Calif. Set to Execute First Inmate in 3 Years

California could see its first execution in nearly three years early Wednesday unless a last-minute appeal is granted or if Gov. Arnold Schwarzenegger (search) grants him clemency.

Donald Beardslee (search), 61, is scheduled be put to death by injection at 12:01 a.m. Wednesday at San Quentin State Prison (search) for the 1981 slayings of two women. More than two dozen public officials, members of the victims' families and members of the media are scheduled to witness the execution.

Beardslee's remaining legal challenges before the U.S. Supreme Court include claims that the lethal injection is cruel and unusual punishment and that jurors were unfairly influenced when they rendered a death verdict.

It would be the first execution in California since January 2002 and only the 11th since the state reinstated the death penalty in 1977. More than 600 men are on the state's death row.

In his clemency petition, Beardslee's lawyers claim he suffers from brain maladies when he killed Stacey Benjamin, 19, and Patty Geddling, 23. The two were lured to his Redwood City apartment to avenge a soured $185 drug deal.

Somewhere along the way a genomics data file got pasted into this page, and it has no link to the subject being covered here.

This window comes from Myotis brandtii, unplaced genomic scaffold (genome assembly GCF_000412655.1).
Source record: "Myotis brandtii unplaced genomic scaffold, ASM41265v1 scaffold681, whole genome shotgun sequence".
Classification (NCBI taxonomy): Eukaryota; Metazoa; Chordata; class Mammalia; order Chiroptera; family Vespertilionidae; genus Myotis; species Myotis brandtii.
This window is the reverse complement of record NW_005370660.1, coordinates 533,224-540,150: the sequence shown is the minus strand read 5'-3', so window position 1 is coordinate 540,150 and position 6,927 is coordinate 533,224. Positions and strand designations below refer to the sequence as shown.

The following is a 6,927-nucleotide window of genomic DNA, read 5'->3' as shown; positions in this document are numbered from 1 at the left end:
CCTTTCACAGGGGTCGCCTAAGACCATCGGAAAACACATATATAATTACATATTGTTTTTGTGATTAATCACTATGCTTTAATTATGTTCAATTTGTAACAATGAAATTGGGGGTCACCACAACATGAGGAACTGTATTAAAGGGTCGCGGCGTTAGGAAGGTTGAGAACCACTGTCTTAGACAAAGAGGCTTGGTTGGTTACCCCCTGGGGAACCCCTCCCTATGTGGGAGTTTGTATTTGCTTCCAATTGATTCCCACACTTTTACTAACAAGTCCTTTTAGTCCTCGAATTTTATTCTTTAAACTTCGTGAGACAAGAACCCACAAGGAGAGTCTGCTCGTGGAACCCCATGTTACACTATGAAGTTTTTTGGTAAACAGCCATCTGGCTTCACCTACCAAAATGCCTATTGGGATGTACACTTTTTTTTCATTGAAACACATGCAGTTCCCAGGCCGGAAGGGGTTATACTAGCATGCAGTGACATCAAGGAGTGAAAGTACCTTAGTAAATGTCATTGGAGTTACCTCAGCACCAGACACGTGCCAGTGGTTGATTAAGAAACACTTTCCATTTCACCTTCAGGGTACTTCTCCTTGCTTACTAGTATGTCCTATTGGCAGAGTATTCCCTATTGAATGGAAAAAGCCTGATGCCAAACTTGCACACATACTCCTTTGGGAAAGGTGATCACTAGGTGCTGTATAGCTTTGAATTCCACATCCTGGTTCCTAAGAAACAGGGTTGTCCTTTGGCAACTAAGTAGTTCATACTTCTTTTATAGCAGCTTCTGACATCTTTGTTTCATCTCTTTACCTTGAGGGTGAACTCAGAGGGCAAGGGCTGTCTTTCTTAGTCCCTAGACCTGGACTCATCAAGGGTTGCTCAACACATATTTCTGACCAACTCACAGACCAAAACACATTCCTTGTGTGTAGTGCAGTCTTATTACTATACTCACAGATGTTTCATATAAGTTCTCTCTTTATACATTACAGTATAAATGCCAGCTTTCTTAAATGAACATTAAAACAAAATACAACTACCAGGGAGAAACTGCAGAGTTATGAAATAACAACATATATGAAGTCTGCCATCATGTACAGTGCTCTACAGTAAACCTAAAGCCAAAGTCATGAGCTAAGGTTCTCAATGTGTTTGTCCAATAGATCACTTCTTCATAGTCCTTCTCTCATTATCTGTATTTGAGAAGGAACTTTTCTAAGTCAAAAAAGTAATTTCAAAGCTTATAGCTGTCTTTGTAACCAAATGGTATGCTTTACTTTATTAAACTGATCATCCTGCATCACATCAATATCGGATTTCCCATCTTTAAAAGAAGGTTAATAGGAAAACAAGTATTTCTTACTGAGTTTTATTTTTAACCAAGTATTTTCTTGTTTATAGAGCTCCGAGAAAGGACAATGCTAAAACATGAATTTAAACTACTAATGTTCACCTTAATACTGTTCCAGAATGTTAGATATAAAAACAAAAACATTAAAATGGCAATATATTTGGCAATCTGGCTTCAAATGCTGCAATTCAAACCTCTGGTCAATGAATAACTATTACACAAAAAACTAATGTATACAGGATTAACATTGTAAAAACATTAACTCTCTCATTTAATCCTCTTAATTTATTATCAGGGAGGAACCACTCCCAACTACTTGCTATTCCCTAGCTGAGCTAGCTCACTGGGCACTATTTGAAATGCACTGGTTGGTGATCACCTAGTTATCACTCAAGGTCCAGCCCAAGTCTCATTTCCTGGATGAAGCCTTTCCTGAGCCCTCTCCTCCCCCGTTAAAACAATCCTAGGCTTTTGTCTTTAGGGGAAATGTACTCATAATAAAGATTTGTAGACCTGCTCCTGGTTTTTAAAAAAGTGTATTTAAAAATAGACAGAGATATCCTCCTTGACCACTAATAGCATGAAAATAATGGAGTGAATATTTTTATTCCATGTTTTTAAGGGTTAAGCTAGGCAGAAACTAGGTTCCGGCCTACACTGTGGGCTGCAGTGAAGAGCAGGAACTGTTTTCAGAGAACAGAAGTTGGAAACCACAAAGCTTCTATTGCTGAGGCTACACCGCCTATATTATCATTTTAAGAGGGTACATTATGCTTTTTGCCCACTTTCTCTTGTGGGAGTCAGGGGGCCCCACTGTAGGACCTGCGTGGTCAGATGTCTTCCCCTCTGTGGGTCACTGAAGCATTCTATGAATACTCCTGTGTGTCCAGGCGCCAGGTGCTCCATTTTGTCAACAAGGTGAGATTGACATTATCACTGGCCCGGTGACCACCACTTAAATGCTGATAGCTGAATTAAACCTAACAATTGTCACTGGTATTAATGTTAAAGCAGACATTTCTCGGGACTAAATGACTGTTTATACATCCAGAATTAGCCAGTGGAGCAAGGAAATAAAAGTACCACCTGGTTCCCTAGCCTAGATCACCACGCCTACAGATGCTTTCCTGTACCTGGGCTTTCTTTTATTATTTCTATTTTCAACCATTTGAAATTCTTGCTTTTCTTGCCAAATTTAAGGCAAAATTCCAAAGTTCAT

Schwarzenegger has not answered Beardslee's clemency petition. Decisions from the Supreme Court and Schwarzenegger could come any time.

A year ago, 2 1/2 months after he took office, Schwarzenegger denied clemency to Kevin Cooper, convicted in the hacking deaths of four people in 1983. Cooper later won a stay of execution from a federal appeals court.

At a hearing Friday on Beardslee's request, Former San Quentin Warden Daniel Vasquez called for clemency, saying Beardslee had been a model inmate during his 21 years on death row and contributed to the safety of guards and other prisoners.

"Donald Beardslee is the rare inmate," Vasquez said. "Killing him would be a shame."

But Tom Amundsen, victim Stacey Benjamin's brother, said, "Now it's time to say goodbye to Mr. Beardslee. That's what I want, that's what my family wants."

Prosecutors have said that Beardslee was not an unwitting dupe when he committed the murders, as his lawyers say.

The last execution in California came on Jan. 29, 2002, when Stephen Wayne Anderson was put to death for shooting an 81-year-old woman in 1980.